Petty is one of the few contemporary songwriters who emphasized storytelling in his lyrics, part of why they connected with me – and countless other people – over the years in ways others don’t. Everyone writes pop songs about feelings and emotions or characters. But Petty knew how to tell create an arc, every song a three to five minute John Barth-esque short story that took you through the entire journey of an individual.
The protagonist of “Runnin’ Down A Dream” is on the hunt for something vital to his life. The radio personality of “The Last DJ” is mounting a one-man defense against homogeneity. Johnny’s entire career is summed up in “Into the Great Wide Open” and, if you’re anything like me, revisited in “Money Becomes King.”
That puts him in a rarified company that includes Bruce Springsteen, Steely Dan and few others. He’ll share a story that is relatable to everyone, understandable by a few and which comes out only upon repeated listenings because you’re too busy the first time soaring with the guitar solo or tapping your foot along with the four-on-the-floor drum part. Only then do you discover the insightfulness of the message he’s proclaiming, following along with the story of a girl realizing her identity in a California town or a man declaring his unwillingness to fall in the face of adversity.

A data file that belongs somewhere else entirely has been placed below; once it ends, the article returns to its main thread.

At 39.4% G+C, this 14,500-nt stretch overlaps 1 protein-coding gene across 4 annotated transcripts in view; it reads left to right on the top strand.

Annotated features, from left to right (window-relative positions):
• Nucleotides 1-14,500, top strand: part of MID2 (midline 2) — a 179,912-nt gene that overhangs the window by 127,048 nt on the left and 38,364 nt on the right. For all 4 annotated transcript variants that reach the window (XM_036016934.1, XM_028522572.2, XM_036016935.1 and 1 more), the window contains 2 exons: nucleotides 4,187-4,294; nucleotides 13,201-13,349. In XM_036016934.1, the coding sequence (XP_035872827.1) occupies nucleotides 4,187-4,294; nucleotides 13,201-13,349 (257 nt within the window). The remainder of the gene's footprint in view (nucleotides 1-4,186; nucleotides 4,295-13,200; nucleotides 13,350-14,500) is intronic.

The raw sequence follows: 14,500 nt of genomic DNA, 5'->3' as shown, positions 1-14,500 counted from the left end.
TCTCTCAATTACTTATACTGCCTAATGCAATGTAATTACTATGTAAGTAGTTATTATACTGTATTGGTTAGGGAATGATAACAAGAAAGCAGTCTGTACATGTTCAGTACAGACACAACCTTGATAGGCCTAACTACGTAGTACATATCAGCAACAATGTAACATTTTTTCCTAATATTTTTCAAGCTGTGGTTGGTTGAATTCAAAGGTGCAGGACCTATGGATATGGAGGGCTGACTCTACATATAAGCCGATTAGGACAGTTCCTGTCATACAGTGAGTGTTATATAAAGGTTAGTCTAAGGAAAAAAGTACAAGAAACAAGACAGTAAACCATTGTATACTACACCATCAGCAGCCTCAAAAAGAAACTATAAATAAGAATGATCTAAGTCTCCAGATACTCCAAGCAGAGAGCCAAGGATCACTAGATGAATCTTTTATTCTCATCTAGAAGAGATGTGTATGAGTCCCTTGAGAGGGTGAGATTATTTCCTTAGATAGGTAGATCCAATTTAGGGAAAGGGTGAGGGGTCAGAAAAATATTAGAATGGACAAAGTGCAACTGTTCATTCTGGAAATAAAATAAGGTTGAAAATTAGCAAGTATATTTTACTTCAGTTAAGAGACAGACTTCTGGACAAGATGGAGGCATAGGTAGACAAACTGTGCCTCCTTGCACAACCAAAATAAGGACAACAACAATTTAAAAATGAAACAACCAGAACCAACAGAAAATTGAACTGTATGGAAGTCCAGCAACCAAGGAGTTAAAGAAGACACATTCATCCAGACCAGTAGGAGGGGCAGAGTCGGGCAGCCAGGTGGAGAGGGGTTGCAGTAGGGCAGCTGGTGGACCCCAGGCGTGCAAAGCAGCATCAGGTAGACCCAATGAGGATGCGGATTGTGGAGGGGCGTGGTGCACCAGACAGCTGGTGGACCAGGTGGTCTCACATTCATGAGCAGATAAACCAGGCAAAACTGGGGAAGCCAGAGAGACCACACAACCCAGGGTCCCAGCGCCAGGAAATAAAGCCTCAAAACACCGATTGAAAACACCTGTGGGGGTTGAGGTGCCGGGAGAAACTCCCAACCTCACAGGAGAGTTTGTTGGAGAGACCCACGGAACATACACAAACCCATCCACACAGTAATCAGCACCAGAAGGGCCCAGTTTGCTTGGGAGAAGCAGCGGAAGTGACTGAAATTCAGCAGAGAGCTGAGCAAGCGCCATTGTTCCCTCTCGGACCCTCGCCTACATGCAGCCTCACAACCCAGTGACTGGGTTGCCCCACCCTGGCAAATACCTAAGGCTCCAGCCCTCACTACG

Petty’s inclusion in The Traveling Wilbury’s always seemed apt to me. While he wasn’t much younger than anyone else in the group – 14 years younger than Roy Orbison but only three shy of Jeff Lynne – he seemed to be a bridge between musical generations. Influenced by The Beatles and The Byrds, The Heartbreakers’ first album came out just seven years after Let It Be. All the members would put out albums in the years around the time of The Wilburys’ Vol. 1 but Petty still seemed so vital, so current, that it seemed as if he were of a whole new era.